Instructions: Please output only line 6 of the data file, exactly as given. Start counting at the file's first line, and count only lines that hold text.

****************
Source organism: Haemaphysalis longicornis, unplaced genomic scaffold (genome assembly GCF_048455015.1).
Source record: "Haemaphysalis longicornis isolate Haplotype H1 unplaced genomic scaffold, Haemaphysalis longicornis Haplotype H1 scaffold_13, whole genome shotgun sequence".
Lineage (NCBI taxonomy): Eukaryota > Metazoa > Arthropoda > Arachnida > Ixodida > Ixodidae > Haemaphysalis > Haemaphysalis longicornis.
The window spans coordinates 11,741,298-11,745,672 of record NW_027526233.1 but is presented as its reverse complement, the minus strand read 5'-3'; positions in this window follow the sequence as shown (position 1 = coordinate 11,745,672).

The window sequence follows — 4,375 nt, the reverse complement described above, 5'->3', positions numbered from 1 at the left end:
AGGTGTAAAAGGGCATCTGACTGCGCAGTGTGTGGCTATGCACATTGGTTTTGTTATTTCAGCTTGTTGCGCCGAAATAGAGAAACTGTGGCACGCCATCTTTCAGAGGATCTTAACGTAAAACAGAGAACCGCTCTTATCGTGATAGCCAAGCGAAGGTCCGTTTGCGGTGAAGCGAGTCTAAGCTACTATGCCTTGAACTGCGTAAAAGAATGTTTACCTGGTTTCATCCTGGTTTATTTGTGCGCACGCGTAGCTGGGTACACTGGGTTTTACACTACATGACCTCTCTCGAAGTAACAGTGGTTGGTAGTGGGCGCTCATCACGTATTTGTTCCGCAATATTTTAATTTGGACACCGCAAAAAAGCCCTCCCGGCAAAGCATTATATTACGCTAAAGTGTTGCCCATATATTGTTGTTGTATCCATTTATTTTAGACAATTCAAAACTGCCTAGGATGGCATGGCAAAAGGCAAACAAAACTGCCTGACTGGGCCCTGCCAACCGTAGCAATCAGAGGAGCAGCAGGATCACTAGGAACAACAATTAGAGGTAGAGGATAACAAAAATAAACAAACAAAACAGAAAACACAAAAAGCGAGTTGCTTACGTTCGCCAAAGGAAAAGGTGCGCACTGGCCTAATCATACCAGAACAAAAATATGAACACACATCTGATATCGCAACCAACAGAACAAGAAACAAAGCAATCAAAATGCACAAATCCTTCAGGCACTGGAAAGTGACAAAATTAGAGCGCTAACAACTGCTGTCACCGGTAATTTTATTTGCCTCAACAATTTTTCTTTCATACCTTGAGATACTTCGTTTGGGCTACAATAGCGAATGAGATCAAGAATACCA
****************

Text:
AGGTGTAAAAGGGCATCTGACTGCGCAGTGTGTGGCTATGCACATTGGTTTTGTTATTTCAGCTTGTTGCGCCGAAATAGAGAAACTGTGGCACGCCATCTTTCAGAGGATCTTAACGTAAAACAGAGAACCGCTCTTATCGTGATAGCCAAGCGAAGGTCCGTTTGCGGTGAAGCGAGTCTAAGCTACTATGCCTTGAACTGCGTAAAAGAATGTTTACCTGGTTTCATCCTGGTTTATTTGTGCGCACGCGTAGCTGGGTACACTGGGTTTTACACTACATGACCTCTCTCGAAGTAACAGTGGTTGGTAGTGGGCGCTCATCACGTATTTGTTCCGCAATATTTTAATTTGGACACCGCAAAAAAGCCCTCCCGGCAAAGCATTATATTACGCTAAAGTGTTGCCCATATATTGTTGTTGTATCCATTTATTTTAGACAATTCAAAACTGCCTAGGATGGCATGGCAAAAGGCAAACAAAACTGCCTGACTGGGCCCTGCCAACCGTAGCAATCAGAGGAGCAGCAGGATCACTAGGAACAACAATTAGAGGTAGAGGATAACAAAAATAAACAAACAAAACAGAAAACACAAAAAGCGAGTTGCTTACGTTCGCCAAAGGAAAAGGTGCGCACTGGCCTAATCATACCAGAACAAAAATATGAACACACATCTGATATCGCAACCAACAGAACAAGAAACAAAGCAATCAAAATGCACAAATCCTTCAGGCACTGGAAAGTGACAAAATTAGAGCGCTAACAACTGCTGTCACCGGTAATTTTATTTGCCTCAACAATTTTTCTTTCATACCTTGAGATACTTCGTTTGGGCTACAATAGCGAATGAGATCAAGAATACCA